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Prof

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  1. Which just happen to be positioned round a bend, behind a tree/hedge which the council "forgot" to cut. Many speed cameras will also be positioned on a road which seems "safe", ie. A nice stretch of tarmac, away from a residential area, or any obvious hazards. The speed limit on these roads will seem a little too low. I wonder why ?
  2. You`ll be even more sorry when your bubble bursts. All it takes is one pr1ck.
  3. I bought ages ago, and I can still come here. Some of us have morals, and a sense of what is right. I speak as someone who earns a very modest income, but was lucky enough to buy before HPI went silly. I can identify with those who earn modest, or even not-so-modest incomes, but still find it almost impossible to buy a home at current prices. Bull or Bear, we shouldn`t be fighting each other, we should be fighting the government to either build a lot more houses, or control the level of population. That`s the bottom line. Actually, the Bulls probably wouldn`t want to fight the government, it might result in them being a little bit poorer. That shouldn`t be allowed, "because they`re worth it".
  4. First comment : Are you sure about that ? I suggest that you are exaggerating. Second comment : Some of us are, and mine is paid for. That doesn`t mean I want HPI, it means that I understand how the next generation will struggle to buy a house, or not even be able to. We`re not all wanting a cheap house at someone else`s expense, some of us simply have a sense of "fair play".
  5. ABSOBLOODYLUTELY. I`ve thought this for a long time. If one house in a street of identical houses fetches an extra £30K, funded by a LL, then what will all the other houses be valued at if they were then put on the market ? If one of those houses goes on the market at the increased asking price, it just raises the chances that a LL will be required to pay that price. If LLs weren`t taken out, prices would be lower, across the board. It`s impossible to quantify the effects of LLs on property prices, but it isn`t just the properties that were purchased with illegal money that are affected.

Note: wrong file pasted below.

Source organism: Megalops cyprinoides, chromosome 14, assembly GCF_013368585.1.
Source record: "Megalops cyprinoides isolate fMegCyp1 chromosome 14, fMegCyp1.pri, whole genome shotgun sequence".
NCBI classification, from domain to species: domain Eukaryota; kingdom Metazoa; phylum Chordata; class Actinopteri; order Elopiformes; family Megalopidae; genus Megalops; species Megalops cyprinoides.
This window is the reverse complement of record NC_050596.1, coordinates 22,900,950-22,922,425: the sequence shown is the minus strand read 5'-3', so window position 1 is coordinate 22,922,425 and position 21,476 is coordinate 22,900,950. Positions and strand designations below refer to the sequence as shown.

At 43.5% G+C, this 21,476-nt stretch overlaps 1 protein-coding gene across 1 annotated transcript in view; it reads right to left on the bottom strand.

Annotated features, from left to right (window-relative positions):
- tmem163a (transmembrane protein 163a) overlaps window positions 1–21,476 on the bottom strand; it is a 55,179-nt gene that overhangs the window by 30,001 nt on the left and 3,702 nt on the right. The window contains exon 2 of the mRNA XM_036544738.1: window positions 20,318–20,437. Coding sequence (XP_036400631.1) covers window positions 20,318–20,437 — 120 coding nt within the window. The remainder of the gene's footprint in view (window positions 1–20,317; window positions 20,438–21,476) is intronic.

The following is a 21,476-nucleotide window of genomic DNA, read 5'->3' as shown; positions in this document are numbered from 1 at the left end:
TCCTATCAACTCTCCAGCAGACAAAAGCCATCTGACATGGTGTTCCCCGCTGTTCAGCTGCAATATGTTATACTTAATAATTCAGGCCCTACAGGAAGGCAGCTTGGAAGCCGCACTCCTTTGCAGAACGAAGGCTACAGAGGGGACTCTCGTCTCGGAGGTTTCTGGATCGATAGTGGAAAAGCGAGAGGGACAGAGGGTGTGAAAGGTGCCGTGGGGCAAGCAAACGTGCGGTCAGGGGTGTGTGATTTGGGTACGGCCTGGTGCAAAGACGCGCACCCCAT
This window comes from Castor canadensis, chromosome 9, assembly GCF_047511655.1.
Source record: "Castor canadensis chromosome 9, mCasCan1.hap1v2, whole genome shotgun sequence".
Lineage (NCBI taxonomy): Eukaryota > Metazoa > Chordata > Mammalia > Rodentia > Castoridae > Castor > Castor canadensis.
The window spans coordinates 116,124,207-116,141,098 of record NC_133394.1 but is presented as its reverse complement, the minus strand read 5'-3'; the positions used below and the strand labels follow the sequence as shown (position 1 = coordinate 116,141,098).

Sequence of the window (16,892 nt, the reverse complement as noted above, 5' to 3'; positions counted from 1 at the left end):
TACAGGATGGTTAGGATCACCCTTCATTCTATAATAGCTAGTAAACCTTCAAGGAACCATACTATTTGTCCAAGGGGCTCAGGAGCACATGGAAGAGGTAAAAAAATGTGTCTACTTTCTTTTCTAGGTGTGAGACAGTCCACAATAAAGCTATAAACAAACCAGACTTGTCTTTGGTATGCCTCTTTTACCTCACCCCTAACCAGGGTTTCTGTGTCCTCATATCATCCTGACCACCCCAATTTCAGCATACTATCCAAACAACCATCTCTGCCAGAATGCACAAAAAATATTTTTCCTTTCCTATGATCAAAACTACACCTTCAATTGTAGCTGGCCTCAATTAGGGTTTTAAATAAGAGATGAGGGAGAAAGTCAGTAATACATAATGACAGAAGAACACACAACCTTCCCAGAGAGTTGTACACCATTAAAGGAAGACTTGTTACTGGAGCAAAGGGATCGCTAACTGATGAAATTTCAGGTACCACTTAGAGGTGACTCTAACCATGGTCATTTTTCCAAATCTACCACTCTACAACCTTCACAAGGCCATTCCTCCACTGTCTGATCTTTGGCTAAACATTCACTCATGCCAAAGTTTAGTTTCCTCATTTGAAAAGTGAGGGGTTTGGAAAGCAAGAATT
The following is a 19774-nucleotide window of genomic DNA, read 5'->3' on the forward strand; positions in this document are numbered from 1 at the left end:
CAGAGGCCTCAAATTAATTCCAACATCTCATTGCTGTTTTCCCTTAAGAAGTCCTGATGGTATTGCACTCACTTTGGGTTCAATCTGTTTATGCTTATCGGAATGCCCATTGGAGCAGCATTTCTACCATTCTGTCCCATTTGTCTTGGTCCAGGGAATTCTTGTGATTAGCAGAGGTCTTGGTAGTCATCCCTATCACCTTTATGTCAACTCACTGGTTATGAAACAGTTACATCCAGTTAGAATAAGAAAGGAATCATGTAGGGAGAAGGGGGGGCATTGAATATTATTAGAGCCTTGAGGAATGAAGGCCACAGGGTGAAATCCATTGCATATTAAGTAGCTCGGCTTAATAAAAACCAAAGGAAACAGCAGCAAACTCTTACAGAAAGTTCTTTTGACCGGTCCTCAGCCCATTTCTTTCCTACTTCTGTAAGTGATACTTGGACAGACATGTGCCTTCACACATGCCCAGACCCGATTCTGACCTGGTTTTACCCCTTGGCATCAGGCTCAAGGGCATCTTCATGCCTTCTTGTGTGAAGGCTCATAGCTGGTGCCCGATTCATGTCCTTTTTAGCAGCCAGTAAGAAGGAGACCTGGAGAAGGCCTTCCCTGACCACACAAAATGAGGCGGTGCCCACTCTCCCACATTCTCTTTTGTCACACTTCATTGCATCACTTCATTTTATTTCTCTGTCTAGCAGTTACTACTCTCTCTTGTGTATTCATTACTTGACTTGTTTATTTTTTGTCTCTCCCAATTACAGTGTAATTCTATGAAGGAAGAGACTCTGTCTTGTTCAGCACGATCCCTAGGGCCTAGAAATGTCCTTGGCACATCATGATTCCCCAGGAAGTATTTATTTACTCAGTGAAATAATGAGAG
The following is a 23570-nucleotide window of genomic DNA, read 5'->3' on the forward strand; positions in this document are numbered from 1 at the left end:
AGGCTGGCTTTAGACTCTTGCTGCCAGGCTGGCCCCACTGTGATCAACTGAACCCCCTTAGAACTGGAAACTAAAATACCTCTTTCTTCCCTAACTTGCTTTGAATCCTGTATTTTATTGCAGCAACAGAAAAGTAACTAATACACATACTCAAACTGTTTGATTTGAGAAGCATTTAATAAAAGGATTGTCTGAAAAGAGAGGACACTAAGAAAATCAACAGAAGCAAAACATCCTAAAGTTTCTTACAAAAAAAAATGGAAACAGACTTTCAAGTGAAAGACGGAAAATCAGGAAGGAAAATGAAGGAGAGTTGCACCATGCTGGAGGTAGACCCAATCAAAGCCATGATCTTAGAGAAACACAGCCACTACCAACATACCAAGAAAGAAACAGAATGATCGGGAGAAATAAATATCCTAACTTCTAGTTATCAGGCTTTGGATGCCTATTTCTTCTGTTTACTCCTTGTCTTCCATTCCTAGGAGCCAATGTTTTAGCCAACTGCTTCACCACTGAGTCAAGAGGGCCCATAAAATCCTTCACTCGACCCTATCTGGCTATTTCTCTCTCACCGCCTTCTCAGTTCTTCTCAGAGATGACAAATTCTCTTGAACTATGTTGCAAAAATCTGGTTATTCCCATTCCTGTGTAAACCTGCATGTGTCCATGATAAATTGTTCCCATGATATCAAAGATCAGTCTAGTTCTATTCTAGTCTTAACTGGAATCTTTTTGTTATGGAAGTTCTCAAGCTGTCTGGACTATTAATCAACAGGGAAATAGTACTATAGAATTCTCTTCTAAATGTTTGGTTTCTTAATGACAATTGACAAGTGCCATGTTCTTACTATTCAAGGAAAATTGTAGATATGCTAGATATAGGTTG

6. Better buy now then, before you miss out. Once you`re on the ladder, the only way is up. If you want a better home, get a better job. Simples. Oooh, I think I just had a "Hamish" moment. I kind of miss him, I think. Seriously, the property that you point out is probably a typical FTB`er place, both today, and in the past. The real difference is your qualification/occupation and salary. It`s a ridiculous thought, I know, but I would think that place would be suitable for a postman, refuse collector, gardener, trainee doctor, window cleaner, electrician, you get the idea. All worthy jobs, all earning what I would call an average kind of salary (give or take), all should be able to buy a modest property, IMO. However, this is UK 2009, under G. Brown`s leadership, so a well qualified engineer might just be able to afford to buy it, or better still, a BTL landlord. That`s progress !
  7. Not even a hint of this on BBC Breakfast News headlines. Usually they`d be grinning from ear to ear and reporting the "good news". Strange. Or is it ?
  8. Now the government has got the taxpayer to bail out a large chunck of the mortgage market, I suspect that they are going a bit further than just ignoring massive fraud. Anecdotal evidence (4 months of HPI + increasing numbers of sales, in a time when banks are suppsosedly not lending too easily and unemployment is more than a slight issue) suggests that some "funny business" might still be taking place.